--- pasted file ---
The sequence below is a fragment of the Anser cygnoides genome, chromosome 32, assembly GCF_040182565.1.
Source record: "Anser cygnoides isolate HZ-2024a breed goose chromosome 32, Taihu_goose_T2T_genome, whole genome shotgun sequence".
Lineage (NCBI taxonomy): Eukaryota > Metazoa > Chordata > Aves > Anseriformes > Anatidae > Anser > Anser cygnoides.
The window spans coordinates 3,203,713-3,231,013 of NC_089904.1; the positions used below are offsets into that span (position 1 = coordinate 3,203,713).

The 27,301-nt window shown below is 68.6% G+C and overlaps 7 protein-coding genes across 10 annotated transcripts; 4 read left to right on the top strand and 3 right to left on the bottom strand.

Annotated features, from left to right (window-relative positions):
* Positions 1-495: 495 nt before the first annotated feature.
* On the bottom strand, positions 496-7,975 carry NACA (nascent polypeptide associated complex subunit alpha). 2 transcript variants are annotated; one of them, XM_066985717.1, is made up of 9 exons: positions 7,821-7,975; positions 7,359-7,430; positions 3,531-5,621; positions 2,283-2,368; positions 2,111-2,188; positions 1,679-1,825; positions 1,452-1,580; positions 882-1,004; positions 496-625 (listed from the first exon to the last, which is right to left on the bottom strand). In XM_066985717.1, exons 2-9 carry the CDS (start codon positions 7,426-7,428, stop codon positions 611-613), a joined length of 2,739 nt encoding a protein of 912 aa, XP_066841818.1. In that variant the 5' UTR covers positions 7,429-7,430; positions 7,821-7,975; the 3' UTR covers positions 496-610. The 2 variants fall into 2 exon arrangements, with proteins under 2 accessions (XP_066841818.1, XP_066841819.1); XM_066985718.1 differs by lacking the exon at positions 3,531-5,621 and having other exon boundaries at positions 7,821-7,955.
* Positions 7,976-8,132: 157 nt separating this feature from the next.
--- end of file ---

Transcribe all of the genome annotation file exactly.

The sequence below is a fragment of the Anser cygnoides genome, chromosome 32, assembly GCF_040182565.1.
Source record: "Anser cygnoides isolate HZ-2024a breed goose chromosome 32, Taihu_goose_T2T_genome, whole genome shotgun sequence".
Lineage (NCBI taxonomy): Eukaryota > Metazoa > Chordata > Aves > Anseriformes > Anatidae > Anser > Anser cygnoides.
The window spans coordinates 3,203,713-3,231,013 of NC_089904.1; the positions used below are offsets into that span (position 1 = coordinate 3,203,713).

The 27,301-nt window shown below is 68.6% G+C and overlaps 7 protein-coding genes across 10 annotated transcripts; 4 read left to right on the top strand and 3 right to left on the bottom strand.

Annotated features, from left to right (window-relative positions):
* Positions 1-495: 495 nt before the first annotated feature.
* On the bottom strand, positions 496-7,975 carry NACA (nascent polypeptide associated complex subunit alpha). 2 transcript variants are annotated; one of them, XM_066985717.1, is made up of 9 exons: positions 7,821-7,975; positions 7,359-7,430; positions 3,531-5,621; positions 2,283-2,368; positions 2,111-2,188; positions 1,679-1,825; positions 1,452-1,580; positions 882-1,004; positions 496-625 (listed from the first exon to the last, which is right to left on the bottom strand). In XM_066985717.1, exons 2-9 carry the CDS (start codon positions 7,426-7,428, stop codon positions 611-613), a joined length of 2,739 nt encoding a protein of 912 aa, XP_066841818.1. In that variant the 5' UTR covers positions 7,429-7,430; positions 7,821-7,975; the 3' UTR covers positions 496-610. The 2 variants fall into 2 exon arrangements, with proteins under 2 accessions (XP_066841818.1, XP_066841819.1); XM_066985718.1 differs by lacking the exon at positions 3,531-5,621 and having other exon boundaries at positions 7,821-7,955.
* Positions 7,976-8,132: 157 nt separating this feature from the next.